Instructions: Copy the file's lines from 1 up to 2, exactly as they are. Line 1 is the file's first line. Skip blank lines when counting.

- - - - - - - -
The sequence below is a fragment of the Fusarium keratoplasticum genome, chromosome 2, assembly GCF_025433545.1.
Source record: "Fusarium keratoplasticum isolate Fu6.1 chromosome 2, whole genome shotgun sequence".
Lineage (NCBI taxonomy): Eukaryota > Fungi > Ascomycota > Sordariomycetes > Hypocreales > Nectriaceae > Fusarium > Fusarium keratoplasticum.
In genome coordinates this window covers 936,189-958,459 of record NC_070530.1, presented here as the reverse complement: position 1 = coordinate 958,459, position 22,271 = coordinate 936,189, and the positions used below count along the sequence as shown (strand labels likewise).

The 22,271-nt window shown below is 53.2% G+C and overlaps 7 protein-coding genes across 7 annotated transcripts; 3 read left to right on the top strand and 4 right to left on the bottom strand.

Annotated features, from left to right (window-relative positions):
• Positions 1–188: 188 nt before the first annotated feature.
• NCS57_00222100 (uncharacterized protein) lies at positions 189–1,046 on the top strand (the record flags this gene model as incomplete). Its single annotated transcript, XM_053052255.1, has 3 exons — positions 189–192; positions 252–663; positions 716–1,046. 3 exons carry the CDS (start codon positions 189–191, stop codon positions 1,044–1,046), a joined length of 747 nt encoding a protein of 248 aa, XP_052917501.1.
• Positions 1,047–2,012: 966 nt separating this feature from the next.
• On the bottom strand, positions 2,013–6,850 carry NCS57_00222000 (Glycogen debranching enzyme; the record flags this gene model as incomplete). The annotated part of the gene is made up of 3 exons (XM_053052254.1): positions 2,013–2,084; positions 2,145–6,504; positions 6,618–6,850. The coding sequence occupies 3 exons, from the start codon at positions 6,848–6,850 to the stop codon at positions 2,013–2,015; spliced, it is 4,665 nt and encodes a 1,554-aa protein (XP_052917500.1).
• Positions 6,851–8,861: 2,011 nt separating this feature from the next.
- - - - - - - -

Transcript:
The sequence below is a fragment of the Fusarium keratoplasticum genome, chromosome 2, assembly GCF_025433545.1.
Source record: "Fusarium keratoplasticum isolate Fu6.1 chromosome 2, whole genome shotgun sequence".